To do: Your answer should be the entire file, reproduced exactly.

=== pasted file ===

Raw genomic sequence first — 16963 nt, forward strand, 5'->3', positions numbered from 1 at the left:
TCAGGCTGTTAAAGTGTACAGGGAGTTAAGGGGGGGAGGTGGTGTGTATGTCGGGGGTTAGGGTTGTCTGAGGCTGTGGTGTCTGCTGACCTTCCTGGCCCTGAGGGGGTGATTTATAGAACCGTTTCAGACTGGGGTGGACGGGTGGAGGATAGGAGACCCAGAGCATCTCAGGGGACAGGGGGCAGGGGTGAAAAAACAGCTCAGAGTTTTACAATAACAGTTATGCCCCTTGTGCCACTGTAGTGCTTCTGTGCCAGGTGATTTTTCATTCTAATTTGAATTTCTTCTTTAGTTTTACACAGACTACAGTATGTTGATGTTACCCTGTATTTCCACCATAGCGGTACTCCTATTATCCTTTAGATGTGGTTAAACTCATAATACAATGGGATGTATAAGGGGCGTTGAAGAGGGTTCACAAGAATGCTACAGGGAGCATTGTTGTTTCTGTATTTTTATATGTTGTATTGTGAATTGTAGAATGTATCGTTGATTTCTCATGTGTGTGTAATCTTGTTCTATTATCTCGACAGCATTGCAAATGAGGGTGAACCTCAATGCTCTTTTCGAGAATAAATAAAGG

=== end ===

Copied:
Raw genomic sequence first — 16963 nt, forward strand, 5'->3', positions numbered from 1 at the left:
TCAGGCTGTTAAAGTGTACAGGGAGTTAAGGGGGGGAGGTGGTGTGTATGTCGGGGGTTAGGGTTGTCTGAGGCTGTGGTGTCTGCTGACCTTCCTGGCCCTGAGGGGGTGATTTATAGAACCGTTTCAGACTGGGGTGGACGGGTGGAGGATAGGAGACCCAGAGCATCTCAGGGGACAGGGGGCAGGGGTGAAAAAACAGCTCAGAGTTTTACAATAACAGTTATGCCCCTTGTGCCACTGTAGTGCTTCTGTGCCAGGTGATTTTTCATTCTAATTTGAATTTCTTCTTTAGTTTTACACAGACTACAGTATGTTGATGTTACCCTGTATTTCCACCATAGCGGTACTCCTATTATCCTTTAGATGTGGTTAAACTCATAATACAATGGGATGTATAAGGGGCGTTGAAGAGGGTTCACAAGAATGCTACAGGGAGCATTGTTGTTTCTGTATTTTTATATGTTGTATTGTGAATTGTAGAATGTATCGTTGATTTCTCATGTGTGTGTAATCTTGTTCTATTATCTCGACAGCATTGCAAATGAGGGTGAACCTCAATGCTCTTTTCGAGAATAAATAAAGG